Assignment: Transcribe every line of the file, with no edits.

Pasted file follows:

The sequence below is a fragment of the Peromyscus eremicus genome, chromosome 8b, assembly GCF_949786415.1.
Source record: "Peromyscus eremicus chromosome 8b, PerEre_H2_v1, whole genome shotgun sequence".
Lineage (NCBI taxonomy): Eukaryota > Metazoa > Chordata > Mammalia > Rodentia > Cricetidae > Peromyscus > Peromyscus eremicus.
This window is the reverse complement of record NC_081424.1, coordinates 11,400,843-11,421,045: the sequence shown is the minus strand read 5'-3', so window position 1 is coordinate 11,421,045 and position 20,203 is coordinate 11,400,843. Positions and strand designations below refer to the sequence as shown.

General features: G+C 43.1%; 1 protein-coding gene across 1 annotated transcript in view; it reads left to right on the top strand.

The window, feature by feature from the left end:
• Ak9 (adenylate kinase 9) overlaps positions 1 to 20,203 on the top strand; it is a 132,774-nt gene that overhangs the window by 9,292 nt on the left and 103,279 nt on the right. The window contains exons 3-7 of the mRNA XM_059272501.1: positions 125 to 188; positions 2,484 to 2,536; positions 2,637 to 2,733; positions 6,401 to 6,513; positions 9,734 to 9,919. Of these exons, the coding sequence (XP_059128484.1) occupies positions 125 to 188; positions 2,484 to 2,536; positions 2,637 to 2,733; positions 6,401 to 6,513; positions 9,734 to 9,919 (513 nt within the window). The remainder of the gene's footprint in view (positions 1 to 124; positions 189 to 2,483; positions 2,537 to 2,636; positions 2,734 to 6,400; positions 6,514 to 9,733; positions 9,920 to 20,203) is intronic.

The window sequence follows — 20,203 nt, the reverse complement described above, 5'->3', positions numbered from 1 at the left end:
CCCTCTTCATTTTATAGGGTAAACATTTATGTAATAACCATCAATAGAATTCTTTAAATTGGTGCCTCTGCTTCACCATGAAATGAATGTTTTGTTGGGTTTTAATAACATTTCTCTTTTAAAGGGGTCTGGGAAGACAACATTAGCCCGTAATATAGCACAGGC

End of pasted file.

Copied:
The sequence below is a fragment of the Peromyscus eremicus genome, chromosome 8b, assembly GCF_949786415.1.
Source record: "Peromyscus eremicus chromosome 8b, PerEre_H2_v1, whole genome shotgun sequence".
Lineage (NCBI taxonomy): Eukaryota > Metazoa > Chordata > Mammalia > Rodentia > Cricetidae > Peromyscus > Peromyscus eremicus.
This window is the reverse complement of record NC_081424.1, coordinates 11,400,843-11,421,045: the sequence shown is the minus strand read 5'-3', so window position 1 is coordinate 11,421,045 and position 20,203 is coordinate 11,400,843. Positions and strand designations below refer to the sequence as shown.

General features: G+C 43.1%; 1 protein-coding gene across 1 annotated transcript in view; it reads left to right on the top strand.

The window, feature by feature from the left end:
• Ak9 (adenylate kinase 9) overlaps positions 1 to 20,203 on the top strand; it is a 132,774-nt gene that overhangs the window by 9,292 nt on the left and 103,279 nt on the right. The window contains exons 3-7 of the mRNA XM_059272501.1: positions 125 to 188; positions 2,484 to 2,536; positions 2,637 to 2,733; positions 6,401 to 6,513; positions 9,734 to 9,919. Of these exons, the coding sequence (XP_059128484.1) occupies positions 125 to 188; positions 2,484 to 2,536; positions 2,637 to 2,733; positions 6,401 to 6,513; positions 9,734 to 9,919 (513 nt within the window). The remainder of the gene's footprint in view (positions 1 to 124; positions 189 to 2,483; positions 2,537 to 2,636; positions 2,734 to 6,400; positions 6,514 to 9,733; positions 9,920 to 20,203) is intronic.

The window sequence follows — 20,203 nt, the reverse complement described above, 5'->3', positions numbered from 1 at the left end:
CCCTCTTCATTTTATAGGGTAAACATTTATGTAATAACCATCAATAGAATTCTTTAAATTGGTGCCTCTGCTTCACCATGAAATGAATGTTTTGTTGGGTTTTAATAACATTTCTCTTTTAAAGGGGTCTGGGAAGACAACATTAGCCCGTAATATAGCACAGGC